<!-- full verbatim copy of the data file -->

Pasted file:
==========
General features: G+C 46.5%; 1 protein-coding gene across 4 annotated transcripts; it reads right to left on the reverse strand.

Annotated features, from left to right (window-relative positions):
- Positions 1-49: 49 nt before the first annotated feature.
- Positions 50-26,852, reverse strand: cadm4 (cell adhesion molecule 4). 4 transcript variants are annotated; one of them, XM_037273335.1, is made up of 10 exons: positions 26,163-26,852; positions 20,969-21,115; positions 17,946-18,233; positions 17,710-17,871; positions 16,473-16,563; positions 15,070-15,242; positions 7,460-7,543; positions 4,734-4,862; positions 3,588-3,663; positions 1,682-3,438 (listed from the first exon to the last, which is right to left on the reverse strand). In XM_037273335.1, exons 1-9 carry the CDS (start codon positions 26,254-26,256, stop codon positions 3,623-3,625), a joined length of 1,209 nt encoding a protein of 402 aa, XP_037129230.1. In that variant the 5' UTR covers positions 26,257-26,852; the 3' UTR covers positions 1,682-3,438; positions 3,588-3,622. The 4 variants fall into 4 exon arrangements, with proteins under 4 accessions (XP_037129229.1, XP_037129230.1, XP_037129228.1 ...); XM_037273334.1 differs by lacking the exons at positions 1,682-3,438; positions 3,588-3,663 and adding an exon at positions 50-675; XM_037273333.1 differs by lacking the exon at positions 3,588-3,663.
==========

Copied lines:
General features: G+C 46.5%; 1 protein-coding gene across 4 annotated transcripts; it reads right to left on the reverse strand.

Annotated features, from left to right (window-relative positions):
- Positions 1-49: 49 nt before the first annotated feature.
- Positions 50-26,852, reverse strand: cadm4 (cell adhesion molecule 4). 4 transcript variants are annotated; one of them, XM_037273335.1, is made up of 10 exons: positions 26,163-26,852; positions 20,969-21,115; positions 17,946-18,233; positions 17,710-17,871; positions 16,473-16,563; positions 15,070-15,242; positions 7,460-7,543; positions 4,734-4,862; positions 3,588-3,663; positions 1,682-3,438 (listed from the first exon to the last, which is right to left on the reverse strand). In XM_037273335.1, exons 1-9 carry the CDS (start codon positions 26,254-26,256, stop codon positions 3,623-3,625), a joined length of 1,209 nt encoding a protein of 402 aa, XP_037129230.1. In that variant the 5' UTR covers positions 26,257-26,852; the 3' UTR covers positions 1,682-3,438; positions 3,588-3,622. The 4 variants fall into 4 exon arrangements, with proteins under 4 accessions (XP_037129229.1, XP_037129230.1, XP_037129228.1 ...); XM_037273334.1 differs by lacking the exons at positions 1,682-3,438; positions 3,588-3,663 and adding an exon at positions 50-675; XM_037273333.1 differs by lacking the exon at positions 3,588-3,663.